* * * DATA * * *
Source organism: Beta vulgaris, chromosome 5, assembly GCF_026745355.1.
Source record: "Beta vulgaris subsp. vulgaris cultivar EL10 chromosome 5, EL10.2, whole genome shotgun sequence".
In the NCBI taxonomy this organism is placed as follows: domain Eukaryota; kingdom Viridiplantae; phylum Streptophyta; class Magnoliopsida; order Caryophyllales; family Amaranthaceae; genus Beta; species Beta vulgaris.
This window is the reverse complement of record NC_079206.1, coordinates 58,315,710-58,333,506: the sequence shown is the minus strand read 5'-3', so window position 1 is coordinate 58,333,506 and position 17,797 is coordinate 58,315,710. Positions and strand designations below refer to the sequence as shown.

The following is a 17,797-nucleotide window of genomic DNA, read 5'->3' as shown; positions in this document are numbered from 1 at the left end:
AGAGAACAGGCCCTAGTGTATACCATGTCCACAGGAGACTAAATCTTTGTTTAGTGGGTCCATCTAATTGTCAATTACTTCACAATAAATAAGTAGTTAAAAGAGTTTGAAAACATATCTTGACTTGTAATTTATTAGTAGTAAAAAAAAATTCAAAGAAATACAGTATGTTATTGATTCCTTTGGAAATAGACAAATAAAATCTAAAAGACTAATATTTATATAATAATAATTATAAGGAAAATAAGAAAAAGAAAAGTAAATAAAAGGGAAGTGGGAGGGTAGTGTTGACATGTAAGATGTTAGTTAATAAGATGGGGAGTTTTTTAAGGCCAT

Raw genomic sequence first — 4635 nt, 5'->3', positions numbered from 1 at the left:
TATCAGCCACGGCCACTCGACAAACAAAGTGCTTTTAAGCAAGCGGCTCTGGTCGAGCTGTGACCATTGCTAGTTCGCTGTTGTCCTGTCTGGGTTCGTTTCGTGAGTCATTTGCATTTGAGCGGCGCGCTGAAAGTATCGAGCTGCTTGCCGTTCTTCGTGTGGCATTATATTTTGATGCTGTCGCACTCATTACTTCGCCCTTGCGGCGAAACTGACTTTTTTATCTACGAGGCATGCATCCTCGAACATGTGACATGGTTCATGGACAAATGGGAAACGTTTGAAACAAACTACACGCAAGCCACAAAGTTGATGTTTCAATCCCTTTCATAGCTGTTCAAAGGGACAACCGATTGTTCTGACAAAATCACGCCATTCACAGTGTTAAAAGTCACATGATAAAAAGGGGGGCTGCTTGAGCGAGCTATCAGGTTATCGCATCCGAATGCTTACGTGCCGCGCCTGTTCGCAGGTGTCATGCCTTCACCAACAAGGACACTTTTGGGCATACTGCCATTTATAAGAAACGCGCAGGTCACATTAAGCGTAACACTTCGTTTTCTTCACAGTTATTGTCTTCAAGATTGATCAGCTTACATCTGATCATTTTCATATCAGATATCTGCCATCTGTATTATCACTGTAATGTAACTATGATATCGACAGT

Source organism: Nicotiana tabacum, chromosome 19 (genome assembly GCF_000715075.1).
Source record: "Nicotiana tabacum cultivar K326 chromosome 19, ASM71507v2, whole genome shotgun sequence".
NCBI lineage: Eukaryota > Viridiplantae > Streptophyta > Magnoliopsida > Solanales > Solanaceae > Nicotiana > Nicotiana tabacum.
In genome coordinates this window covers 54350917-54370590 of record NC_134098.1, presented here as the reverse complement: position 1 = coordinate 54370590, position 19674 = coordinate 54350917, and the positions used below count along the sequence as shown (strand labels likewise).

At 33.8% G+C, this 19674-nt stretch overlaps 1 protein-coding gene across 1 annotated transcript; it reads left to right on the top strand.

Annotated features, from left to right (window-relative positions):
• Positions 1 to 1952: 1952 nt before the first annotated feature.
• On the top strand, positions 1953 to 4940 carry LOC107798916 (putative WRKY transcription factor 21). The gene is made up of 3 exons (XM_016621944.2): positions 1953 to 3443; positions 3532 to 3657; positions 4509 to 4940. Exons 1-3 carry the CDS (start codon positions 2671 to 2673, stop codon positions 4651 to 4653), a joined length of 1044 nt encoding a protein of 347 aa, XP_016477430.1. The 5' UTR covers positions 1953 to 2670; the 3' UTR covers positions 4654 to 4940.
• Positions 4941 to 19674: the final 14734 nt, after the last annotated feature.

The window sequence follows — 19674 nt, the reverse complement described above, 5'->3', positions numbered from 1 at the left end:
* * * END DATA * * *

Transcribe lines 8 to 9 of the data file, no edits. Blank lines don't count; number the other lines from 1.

TATCAGCCACGGCCACTCGACAAACAAAGTGCTTTTAAGCAAGCGGCTCTGGTCGAGCTGTGACCATTGCTAGTTCGCTGTTGTCCTGTCTGGGTTCGTTTCGTGAGTCATTTGCATTTGAGCGGCGCGCTGAAAGTATCGAGCTGCTTGCCGTTCTTCGTGTGGCATTATATTTTGATGCTGTCGCACTCATTACTTCGCCCTTGCGGCGAAACTGACTTTTTTATCTACGAGGCATGCATCCTCGAACATGTGACATGGTTCATGGACAAATGGGAAACGTTTGAAACAAACTACACGCAAGCCACAAAGTTGATGTTTCAATCCCTTTCATAGCTGTTCAAAGGGACAACCGATTGTTCTGACAAAATCACGCCATTCACAGTGTTAAAAGTCACATGATAAAAAGGGGGGCTGCTTGAGCGAGCTATCAGGTTATCGCATCCGAATGCTTACGTGCCGCGCCTGTTCGCAGGTGTCATGCCTTCACCAACAAGGACACTTTTGGGCATACTGCCATTTATAAGAAACGCGCAGGTCACATTAAGCGTAACACTTCGTTTTCTTCACAGTTATTGTCTTCAAGATTGATCAGCTTACATCTGATCATTTTCATATCAGATATCTGCCATCTGTATTATCACTGTAATGTAACTATGATATCGACAGT

Source organism: Nicotiana tabacum, chromosome 19 (genome assembly GCF_000715075.1).